Often, finding some tension between characters will give your scene an extra layer you might have overlooked. The scene isn’t about the tension itself, but the tension plays out in subtext as the characters are taking care of the business of the scene. As I mentioned above, when this tension connects to the big thematic idea in some way it can add even more meaning to the scene and the script as a whole.

3. Design scenes that are situations where characters can’t or won’t say what they truly mean. Interesting delivery springs from characters who can’t or won’t say what they truly mean.

Why wouldn’t they say what’s on their mind?

      • They might be embarrassed or afraid to admit some truth…
      • Or concerned about their image…
      • Withholding information to try to manipulate the situation…
      • Or withholding in defiance of another character…
      • They might be trying to protect someone’s feelings, needs, or reputation…
      • Or deluding themselves and unwilling to admit the truth…
      • They might be unsure about something and don’t want to speak too hastily…
      • Or they might just be trying to buy time…
      • Or they might have a secret about themselves or about the events of the story that they want or need to keep.

(That’s not an exhaustive list, but it’ll get you started.)

4. Use what you know about your characters to think about how their hidden thoughts and feelings might emerge.

For example, what does “deliberately concealing” look like for your character? Lying? Changing the subject? Answering a question with another question?

Or, if they’re subconsciously letting the truth slip in, what does that look like? Circling back to a topic that they deliberately avoided earlier? Reading into another character’s dialogue in a way that reveals their own thoughts and feelings?

So, in a nutshell:

      • Think about your characters and make sure you’ve identified some defining characteristics or know them well enough to know how they’ll show up in a scene, what they want, what’s at stake, etc.
      • Find interpersonal conflicts and tension that can play out alongside the plot-business of the scene.
      • Design scenes where characters have a reason not to speak in an on-the-nose way.
      • Use what you know about your characters to think about how their subtext might manifest.

A quick word of caution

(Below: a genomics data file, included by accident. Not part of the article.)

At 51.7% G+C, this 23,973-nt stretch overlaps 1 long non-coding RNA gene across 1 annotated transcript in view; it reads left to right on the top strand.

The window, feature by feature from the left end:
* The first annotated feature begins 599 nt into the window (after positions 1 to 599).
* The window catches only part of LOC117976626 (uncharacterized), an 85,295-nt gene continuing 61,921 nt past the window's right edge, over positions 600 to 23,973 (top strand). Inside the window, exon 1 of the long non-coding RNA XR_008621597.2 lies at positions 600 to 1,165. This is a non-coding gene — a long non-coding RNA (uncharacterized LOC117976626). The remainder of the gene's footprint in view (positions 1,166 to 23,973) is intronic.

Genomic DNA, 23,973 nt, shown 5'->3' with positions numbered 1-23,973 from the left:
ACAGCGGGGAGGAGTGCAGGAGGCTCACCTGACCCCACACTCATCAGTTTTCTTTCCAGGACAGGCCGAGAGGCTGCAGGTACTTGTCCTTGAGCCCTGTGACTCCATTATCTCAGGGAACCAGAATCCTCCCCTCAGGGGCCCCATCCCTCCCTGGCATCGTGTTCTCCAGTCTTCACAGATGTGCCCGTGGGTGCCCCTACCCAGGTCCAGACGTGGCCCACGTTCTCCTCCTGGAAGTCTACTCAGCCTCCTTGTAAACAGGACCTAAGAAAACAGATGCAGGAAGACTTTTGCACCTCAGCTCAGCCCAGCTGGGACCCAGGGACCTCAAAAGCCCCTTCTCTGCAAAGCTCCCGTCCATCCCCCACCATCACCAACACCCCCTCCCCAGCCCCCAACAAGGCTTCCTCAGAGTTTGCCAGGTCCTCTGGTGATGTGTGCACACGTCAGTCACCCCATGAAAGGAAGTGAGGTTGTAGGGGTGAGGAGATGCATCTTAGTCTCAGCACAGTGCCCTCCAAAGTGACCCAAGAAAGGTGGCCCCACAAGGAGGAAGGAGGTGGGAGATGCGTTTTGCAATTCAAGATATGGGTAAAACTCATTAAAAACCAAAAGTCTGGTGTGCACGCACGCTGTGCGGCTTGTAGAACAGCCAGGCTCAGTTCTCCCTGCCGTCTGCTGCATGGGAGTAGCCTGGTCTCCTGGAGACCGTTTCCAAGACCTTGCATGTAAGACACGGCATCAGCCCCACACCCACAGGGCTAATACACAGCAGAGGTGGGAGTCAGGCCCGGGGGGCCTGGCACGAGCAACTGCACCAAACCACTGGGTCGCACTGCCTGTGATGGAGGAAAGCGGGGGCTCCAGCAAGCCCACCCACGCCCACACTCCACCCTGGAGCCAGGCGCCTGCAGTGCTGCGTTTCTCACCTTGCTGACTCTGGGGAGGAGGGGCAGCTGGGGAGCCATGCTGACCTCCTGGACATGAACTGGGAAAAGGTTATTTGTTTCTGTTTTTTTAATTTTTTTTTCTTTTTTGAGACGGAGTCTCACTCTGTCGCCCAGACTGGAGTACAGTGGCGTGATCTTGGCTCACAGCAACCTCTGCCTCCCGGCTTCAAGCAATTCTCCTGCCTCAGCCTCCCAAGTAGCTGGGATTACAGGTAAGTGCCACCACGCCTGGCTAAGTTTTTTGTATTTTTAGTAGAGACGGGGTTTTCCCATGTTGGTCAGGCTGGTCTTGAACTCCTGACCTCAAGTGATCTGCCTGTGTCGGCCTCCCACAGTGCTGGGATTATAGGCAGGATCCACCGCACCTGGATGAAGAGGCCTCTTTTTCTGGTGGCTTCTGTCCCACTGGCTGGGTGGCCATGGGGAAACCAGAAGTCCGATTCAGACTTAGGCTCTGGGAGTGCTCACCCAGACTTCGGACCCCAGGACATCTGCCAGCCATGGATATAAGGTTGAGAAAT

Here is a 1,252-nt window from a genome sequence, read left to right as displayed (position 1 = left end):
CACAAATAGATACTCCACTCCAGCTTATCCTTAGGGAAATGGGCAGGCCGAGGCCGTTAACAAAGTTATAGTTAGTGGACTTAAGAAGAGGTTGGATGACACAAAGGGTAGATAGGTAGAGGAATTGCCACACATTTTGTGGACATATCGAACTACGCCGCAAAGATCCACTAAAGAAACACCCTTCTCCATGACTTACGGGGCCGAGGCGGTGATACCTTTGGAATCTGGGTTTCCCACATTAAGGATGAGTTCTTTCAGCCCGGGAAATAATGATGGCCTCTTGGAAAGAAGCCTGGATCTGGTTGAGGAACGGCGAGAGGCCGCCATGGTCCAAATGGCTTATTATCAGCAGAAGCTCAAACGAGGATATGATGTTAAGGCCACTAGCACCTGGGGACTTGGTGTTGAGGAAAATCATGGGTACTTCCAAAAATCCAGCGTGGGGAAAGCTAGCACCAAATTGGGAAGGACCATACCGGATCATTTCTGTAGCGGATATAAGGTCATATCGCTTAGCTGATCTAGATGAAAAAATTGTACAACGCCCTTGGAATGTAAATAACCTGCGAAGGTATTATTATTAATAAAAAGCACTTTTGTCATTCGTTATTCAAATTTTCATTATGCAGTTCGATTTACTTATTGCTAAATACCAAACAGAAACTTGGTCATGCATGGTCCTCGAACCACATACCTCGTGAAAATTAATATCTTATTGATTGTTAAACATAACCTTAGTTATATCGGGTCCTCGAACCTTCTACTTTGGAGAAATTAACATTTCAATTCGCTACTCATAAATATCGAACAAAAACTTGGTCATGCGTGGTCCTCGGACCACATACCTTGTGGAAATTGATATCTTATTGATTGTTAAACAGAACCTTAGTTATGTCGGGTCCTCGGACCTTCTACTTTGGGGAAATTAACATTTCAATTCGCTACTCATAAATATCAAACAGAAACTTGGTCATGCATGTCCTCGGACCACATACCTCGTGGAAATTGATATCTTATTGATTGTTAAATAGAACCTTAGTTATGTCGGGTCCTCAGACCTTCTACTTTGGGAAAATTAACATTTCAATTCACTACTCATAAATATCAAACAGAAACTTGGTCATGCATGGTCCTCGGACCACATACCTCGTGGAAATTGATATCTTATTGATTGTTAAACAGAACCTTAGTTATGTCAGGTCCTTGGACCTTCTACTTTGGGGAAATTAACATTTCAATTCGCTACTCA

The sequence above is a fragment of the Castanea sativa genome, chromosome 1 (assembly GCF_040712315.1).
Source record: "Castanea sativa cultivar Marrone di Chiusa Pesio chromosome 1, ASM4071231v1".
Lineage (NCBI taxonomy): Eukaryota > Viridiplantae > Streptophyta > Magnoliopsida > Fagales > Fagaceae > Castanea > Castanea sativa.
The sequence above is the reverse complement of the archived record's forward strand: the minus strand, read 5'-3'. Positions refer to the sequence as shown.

Sometimes writers get so nervous about on-the-nose dialogue that they over-correct. This ends up in dialogue that doesn’t convey enough information about what’s going on in the plot or character development. It’s vague, or sometimes stilted. You might recognize this issue in scenes where the characters are talking but you don’t really know what they’re talking about or what’s changed by the end of the scene.

Remember, one of the requirements of good dialogue is that it sounds natural and organic. Dialogue that’s so vague as to be indecipherable misses the mark. Characters say things to get what they want, which means they’re usually trying to communicate something even if they’re occasionally bungling the job. If they’re not making any sense or talking for pages without making a point, make sure you’re doing it for deliberate effect.

One trick for avoiding this issue is to simply write the first pass of the scene with on-the-nose dialogue. Lean into it. Let your characters say exactly what they mean. Figure out what the scene needs to convey to the audience. And then revisit the tips we discussed above and find the reasons and ways subtext would occur.

What they’re hiding is conflict

By the way, the reason I like Eric Heisserer’s quote so much is that it automatically gets you thinking in the direction of conflict. With every line of dialogue, there’s conflict between what a character wants to hide and what they want to express. It’s tough to service both needs, but it makes for interesting dialogue and scenes.

Thinking about what your characters are hiding and expressing will help you avoid on-the-nose dialogue with interesting deliveries. But don’t stop there. Remember that subtext goes beyond that surface level of expression. At its best, the subtext in dialogue contributes to the script’s conversation about it’s big thematic idea – which is what makes the story meaningful.

WRITE SCREENPLAYS THAT GET NOTICED AND OPEN DOORS

Start with my 3-part email series: "The 3 Essential, Fundamental, Don't-Mess-These-Up Screenwriting Rules." After that, you'll get a weekly dose of pro screenwriting tips and industry insights that'll help you get an edge over the competition.